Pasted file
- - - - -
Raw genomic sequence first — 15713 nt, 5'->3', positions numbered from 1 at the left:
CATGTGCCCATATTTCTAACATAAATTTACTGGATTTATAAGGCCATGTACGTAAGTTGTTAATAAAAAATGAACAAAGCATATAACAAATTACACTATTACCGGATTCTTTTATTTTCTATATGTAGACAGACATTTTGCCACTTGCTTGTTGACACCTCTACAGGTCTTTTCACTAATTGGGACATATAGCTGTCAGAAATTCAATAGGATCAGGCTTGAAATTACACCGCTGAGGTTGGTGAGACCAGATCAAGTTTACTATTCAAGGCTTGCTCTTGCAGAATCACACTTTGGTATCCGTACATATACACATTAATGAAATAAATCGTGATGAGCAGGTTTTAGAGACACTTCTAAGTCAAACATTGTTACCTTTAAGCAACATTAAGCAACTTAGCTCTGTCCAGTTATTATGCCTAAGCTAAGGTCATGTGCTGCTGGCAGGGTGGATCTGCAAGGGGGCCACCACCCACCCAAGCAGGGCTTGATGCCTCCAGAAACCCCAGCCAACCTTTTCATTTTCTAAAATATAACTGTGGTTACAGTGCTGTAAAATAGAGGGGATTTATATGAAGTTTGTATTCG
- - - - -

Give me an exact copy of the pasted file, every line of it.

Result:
Raw genomic sequence first — 15713 nt, 5'->3', positions numbered from 1 at the left:
CATGTGCCCATATTTCTAACATAAATTTACTGGATTTATAAGGCCATGTACGTAAGTTGTTAATAAAAAATGAACAAAGCATATAACAAATTACACTATTACCGGATTCTTTTATTTTCTATATGTAGACAGACATTTTGCCACTTGCTTGTTGACACCTCTACAGGTCTTTTCACTAATTGGGACATATAGCTGTCAGAAATTCAATAGGATCAGGCTTGAAATTACACCGCTGAGGTTGGTGAGACCAGATCAAGTTTACTATTCAAGGCTTGCTCTTGCAGAATCACACTTTGGTATCCGTACATATACACATTAATGAAATAAATCGTGATGAGCAGGTTTTAGAGACACTTCTAAGTCAAACATTGTTACCTTTAAGCAACATTAAGCAACTTAGCTCTGTCCAGTTATTATGCCTAAGCTAAGGTCATGTGCTGCTGGCAGGGTGGATCTGCAAGGGGGCCACCACCCACCCAAGCAGGGCTTGATGCCTCCAGAAACCCCAGCCAACCTTTTCATTTTCTAAAATATAACTGTGGTTACAGTGCTGTAAAATAGAGGGGATTTATATGAAGTTTGTATTCG